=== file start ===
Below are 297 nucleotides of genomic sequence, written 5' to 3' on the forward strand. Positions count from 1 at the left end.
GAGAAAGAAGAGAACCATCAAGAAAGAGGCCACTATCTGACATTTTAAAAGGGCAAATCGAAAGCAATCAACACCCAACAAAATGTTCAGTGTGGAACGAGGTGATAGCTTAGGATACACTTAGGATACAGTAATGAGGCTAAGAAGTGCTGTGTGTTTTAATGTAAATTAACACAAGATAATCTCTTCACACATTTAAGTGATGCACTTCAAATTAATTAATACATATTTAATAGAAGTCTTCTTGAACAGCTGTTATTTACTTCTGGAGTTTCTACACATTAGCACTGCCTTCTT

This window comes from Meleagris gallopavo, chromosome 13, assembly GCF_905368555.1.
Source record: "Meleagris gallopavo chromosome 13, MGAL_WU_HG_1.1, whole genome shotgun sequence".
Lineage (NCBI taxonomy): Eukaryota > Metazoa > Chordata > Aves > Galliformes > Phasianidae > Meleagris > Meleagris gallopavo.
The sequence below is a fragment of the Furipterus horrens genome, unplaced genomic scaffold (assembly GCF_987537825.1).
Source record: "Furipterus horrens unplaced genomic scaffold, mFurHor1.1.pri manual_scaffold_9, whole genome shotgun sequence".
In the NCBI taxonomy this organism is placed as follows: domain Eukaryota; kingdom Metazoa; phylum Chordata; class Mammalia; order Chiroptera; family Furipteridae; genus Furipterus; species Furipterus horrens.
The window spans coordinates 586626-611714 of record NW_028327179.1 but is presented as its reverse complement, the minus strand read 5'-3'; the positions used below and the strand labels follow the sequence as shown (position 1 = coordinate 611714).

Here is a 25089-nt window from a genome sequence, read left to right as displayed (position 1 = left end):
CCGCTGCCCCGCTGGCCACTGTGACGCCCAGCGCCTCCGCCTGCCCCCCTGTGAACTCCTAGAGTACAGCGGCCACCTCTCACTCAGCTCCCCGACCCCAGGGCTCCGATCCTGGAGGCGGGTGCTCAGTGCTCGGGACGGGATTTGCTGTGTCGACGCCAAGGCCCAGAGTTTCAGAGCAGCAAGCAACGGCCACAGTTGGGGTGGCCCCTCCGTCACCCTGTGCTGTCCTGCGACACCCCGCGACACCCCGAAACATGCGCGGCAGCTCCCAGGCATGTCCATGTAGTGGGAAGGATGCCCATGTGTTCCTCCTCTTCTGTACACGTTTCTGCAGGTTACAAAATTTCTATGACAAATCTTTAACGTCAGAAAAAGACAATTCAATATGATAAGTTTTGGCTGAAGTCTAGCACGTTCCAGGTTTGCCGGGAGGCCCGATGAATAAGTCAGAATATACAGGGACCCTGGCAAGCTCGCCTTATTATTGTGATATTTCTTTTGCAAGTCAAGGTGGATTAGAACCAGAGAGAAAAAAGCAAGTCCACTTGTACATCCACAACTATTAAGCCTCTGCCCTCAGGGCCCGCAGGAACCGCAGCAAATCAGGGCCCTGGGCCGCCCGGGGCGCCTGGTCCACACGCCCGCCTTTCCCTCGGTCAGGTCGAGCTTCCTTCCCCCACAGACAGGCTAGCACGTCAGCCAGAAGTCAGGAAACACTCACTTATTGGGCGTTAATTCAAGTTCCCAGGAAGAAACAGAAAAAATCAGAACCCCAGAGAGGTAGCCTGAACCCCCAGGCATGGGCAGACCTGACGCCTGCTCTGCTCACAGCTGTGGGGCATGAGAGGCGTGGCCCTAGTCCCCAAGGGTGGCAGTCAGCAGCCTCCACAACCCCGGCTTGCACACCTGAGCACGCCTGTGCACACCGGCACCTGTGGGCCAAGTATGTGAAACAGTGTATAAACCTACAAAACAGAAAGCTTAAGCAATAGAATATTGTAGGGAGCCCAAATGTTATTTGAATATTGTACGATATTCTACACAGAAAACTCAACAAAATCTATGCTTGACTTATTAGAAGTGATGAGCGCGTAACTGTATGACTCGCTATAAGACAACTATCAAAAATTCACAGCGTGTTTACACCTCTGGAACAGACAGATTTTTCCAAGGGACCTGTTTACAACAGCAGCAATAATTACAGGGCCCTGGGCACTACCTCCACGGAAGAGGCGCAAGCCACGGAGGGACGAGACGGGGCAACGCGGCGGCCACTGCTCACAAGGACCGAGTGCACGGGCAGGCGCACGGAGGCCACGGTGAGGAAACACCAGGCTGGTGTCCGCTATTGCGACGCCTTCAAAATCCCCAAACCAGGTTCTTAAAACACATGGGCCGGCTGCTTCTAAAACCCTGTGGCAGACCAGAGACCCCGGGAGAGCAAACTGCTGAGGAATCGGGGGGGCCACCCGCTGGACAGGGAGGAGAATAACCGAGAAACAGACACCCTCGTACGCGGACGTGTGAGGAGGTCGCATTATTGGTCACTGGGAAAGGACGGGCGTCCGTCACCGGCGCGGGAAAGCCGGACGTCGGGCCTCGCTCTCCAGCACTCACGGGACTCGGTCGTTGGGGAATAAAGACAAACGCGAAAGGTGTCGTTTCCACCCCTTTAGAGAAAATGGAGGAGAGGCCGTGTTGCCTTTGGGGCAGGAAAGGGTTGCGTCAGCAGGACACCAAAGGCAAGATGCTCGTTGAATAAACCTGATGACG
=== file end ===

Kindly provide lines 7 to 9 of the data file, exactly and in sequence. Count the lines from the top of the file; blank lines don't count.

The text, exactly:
Source record: "Furipterus horrens unplaced genomic scaffold, mFurHor1.1.pri manual_scaffold_9, whole genome shotgun sequence".
In the NCBI taxonomy this organism is placed as follows: domain Eukaryota; kingdom Metazoa; phylum Chordata; class Mammalia; order Chiroptera; family Furipteridae; genus Furipterus; species Furipterus horrens.
The window spans coordinates 586626-611714 of record NW_028327179.1 but is presented as its reverse complement, the minus strand read 5'-3'; the positions used below and the strand labels follow the sequence as shown (position 1 = coordinate 611714).